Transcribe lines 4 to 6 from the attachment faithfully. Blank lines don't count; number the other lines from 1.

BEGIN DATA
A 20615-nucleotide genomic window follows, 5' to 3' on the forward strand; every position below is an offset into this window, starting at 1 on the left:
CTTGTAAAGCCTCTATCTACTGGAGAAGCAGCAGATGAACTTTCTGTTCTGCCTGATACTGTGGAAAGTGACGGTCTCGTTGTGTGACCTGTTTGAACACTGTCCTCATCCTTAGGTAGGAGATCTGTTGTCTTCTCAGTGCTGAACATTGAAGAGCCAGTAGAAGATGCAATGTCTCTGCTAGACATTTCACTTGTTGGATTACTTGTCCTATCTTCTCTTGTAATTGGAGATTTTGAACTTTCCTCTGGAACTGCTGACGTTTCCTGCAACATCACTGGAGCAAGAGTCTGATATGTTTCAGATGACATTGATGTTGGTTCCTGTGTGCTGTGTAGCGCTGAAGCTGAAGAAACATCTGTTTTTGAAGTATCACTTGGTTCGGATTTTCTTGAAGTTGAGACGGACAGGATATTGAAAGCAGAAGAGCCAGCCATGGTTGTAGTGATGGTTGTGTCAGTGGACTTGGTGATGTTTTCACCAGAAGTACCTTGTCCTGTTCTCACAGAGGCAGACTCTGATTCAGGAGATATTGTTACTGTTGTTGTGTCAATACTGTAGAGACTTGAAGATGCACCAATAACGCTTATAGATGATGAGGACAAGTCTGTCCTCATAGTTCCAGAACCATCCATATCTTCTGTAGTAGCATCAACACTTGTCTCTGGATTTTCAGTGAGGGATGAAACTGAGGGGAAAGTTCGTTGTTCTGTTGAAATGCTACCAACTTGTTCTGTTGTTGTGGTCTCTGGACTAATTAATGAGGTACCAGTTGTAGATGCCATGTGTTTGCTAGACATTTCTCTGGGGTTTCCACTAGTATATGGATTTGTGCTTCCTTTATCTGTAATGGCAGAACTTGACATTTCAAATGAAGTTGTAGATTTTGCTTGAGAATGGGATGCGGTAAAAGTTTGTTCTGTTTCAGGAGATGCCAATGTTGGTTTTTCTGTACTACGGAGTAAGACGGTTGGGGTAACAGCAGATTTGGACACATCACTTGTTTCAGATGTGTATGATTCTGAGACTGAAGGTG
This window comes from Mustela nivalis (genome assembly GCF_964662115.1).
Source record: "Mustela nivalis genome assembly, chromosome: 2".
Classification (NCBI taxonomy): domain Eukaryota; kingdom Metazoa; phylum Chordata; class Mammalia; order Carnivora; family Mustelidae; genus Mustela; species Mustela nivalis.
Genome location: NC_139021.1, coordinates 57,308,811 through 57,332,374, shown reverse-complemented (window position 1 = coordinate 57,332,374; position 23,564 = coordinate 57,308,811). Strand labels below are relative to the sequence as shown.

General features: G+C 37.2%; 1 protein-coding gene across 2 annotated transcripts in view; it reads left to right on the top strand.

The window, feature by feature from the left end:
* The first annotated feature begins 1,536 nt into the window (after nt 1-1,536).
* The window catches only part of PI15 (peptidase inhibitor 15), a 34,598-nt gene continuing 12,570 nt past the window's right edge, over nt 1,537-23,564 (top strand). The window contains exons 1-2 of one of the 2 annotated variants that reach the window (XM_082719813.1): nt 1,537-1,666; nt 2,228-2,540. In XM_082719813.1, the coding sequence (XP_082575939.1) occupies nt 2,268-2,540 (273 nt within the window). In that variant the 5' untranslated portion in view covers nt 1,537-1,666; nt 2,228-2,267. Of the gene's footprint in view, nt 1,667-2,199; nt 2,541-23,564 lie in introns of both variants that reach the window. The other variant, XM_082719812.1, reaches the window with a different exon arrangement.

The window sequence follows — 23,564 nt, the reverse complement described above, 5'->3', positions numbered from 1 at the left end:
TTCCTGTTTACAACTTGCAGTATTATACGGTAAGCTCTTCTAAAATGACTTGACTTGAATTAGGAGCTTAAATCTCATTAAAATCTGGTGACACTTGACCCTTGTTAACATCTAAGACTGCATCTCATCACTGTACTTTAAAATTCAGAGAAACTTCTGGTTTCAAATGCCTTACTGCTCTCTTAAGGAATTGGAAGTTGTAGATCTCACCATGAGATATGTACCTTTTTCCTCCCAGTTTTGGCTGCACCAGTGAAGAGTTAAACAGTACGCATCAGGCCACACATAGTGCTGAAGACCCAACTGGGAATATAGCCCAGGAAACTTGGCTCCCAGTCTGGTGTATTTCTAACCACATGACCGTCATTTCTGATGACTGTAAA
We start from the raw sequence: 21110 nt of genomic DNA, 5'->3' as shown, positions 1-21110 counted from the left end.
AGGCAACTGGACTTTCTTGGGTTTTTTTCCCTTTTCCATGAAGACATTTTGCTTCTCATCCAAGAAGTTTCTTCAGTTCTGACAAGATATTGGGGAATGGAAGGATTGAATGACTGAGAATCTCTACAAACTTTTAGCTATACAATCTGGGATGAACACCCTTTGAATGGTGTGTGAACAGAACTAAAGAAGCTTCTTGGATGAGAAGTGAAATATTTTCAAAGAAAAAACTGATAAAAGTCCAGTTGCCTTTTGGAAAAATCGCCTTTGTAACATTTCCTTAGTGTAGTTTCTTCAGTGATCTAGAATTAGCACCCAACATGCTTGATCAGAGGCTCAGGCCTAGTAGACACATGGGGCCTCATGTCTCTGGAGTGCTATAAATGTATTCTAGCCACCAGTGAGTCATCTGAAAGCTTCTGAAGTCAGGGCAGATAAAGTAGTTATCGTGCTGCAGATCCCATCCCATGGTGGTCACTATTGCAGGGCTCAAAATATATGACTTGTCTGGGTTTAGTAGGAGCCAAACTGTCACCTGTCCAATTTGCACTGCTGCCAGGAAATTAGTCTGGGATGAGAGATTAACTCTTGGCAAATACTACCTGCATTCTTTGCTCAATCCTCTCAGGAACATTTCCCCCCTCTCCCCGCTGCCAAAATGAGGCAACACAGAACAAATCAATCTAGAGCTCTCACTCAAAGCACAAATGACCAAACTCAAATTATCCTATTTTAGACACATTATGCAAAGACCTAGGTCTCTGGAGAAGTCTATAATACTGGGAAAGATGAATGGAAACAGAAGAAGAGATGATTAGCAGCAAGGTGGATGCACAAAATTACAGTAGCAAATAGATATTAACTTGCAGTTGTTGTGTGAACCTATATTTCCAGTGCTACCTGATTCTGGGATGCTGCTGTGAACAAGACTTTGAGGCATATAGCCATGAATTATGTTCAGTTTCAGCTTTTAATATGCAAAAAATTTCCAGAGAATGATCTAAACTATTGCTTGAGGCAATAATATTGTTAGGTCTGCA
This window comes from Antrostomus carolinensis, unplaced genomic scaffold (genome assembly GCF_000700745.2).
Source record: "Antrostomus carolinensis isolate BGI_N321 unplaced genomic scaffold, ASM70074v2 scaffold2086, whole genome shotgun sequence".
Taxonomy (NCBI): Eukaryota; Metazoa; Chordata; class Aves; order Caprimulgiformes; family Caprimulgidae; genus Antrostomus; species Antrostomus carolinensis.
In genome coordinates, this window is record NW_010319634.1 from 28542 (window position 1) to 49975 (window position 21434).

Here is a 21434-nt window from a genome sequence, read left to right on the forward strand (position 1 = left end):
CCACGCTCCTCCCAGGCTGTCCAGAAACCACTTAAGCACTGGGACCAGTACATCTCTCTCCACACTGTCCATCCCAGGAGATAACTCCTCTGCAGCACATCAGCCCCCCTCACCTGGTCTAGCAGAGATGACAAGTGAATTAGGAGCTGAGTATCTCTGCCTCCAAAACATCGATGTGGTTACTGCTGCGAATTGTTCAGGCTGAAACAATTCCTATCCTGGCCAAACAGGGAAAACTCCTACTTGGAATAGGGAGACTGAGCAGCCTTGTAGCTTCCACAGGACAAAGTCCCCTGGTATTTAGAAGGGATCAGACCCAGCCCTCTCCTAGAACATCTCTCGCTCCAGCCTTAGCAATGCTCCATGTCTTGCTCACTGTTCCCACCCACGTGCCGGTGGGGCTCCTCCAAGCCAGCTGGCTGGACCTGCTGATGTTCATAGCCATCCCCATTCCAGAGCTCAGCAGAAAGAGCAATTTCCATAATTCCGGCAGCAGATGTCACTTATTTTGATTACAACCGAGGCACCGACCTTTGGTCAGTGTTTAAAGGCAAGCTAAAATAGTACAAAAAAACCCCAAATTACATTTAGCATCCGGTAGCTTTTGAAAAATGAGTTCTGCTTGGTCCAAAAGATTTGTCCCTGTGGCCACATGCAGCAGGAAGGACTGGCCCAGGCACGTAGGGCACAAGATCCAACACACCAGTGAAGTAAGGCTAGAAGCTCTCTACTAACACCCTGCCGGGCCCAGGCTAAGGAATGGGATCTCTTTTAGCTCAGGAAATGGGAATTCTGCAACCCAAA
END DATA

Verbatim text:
Source record: "Mustela nivalis genome assembly, chromosome: 2".
Classification (NCBI taxonomy): domain Eukaryota; kingdom Metazoa; phylum Chordata; class Mammalia; order Carnivora; family Mustelidae; genus Mustela; species Mustela nivalis.
Genome location: NC_139021.1, coordinates 57,308,811 through 57,332,374, shown reverse-complemented (window position 1 = coordinate 57,332,374; position 23,564 = coordinate 57,308,811). Strand labels below are relative to the sequence as shown.